Time for “The Talk” – Biblical and Practical Advise

I recently discovered a gem in the world of parenting in a new work called Time for the Talk – Leading Your Son Into True Manhood. I cannot recommend this resource enough for fathers seeking to raise godly sons in a world that distorts true biblical sexuality.  Time for the Talk is authored by Steve Zollos who is a medical doctor and a Christian dad with four sons.  He does an excellent job of walking parents through “The Talk.”  I highly recommend you pick up a copy.

Gleaning from Zollos work, I wanted to share with you some biblical and practical wisdom for parents when it comes to thinking through having the sex talk with a teen or pre-teen.

  1. When? Is your teen emotionally, spiritually, physically ready for the sex talk.  Begin before hormones kick into gear.  Continue after hormones are in gear and their bodies are undergoing changes.  For some it will begin as early at 10 or 11 and for other it may be that they’re not mature enough till 15 or 16.  Notice changes in their body and changes in their behavior/interest of opposite sex.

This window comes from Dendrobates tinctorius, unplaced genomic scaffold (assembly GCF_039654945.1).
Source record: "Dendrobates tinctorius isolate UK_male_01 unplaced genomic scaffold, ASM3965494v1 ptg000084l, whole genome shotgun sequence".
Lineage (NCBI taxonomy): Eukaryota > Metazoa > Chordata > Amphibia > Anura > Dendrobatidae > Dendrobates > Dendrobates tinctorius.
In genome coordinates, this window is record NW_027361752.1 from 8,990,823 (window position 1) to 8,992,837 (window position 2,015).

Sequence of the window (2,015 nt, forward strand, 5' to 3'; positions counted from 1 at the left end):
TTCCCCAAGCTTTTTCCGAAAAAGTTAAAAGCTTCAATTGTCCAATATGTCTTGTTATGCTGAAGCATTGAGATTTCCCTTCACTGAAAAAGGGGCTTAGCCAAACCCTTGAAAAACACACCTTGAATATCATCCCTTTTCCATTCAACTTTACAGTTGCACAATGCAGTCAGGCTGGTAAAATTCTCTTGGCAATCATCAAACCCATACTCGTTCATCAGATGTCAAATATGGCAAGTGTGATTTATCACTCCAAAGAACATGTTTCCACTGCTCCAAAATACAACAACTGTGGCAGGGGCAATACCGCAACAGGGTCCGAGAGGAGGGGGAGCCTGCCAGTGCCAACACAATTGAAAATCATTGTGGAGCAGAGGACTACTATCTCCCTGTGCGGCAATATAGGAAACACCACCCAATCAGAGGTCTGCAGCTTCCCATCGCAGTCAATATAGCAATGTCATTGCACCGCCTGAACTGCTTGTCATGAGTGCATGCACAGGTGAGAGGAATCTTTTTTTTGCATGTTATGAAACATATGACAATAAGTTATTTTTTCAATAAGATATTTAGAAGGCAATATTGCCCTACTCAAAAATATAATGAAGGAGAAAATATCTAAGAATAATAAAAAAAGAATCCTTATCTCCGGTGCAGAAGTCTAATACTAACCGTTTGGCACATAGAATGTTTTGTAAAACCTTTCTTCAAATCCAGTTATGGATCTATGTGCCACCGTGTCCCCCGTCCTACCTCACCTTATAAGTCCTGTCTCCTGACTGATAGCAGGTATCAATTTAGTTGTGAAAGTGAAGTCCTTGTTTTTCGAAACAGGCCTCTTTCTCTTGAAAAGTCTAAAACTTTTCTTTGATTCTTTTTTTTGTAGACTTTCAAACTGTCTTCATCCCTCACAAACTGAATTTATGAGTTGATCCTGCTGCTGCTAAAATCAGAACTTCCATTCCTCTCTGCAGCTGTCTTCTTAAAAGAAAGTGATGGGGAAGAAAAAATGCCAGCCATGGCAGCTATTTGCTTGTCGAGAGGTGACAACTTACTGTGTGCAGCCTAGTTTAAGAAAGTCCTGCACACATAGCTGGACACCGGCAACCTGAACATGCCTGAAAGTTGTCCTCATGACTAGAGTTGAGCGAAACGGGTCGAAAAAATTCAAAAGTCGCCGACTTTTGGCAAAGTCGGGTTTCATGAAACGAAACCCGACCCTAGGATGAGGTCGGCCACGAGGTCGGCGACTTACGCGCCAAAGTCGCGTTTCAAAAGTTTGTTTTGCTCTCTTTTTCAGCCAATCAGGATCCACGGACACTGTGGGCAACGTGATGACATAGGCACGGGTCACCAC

2. Location. Plan an individual time with your teen.  Location is key!  The place should be relaxing, non-threatening, and not a chance of interruption.  It needs to be a significant time and your teen/pre-teen needs to pick up on this.  It should be natural (don’t have the sex talk your first time camping).
  3. Talk, not lecture. Make sure it is a conversation, not a lecture.  Remember that you are in authority over them – parent them through the conversation (don’t act like a peer).
  4. Assure them that this is normal and that they are normal.  It is a scary thing for a teen/child to hit puberty and have no idea what is happening to them.
  5. Ask me anything.  Let them ask questions.  No questions should be off limits.
  6. Maintain confidence.  Assure them of your confidence. The conversation will remain private between the two of you.
  7. Use the Bible.  Go to Genesis 1-3 to explain a biblical view of sex.  Use the creation/fall/redemption paradigm when explaining God’s creation of sex.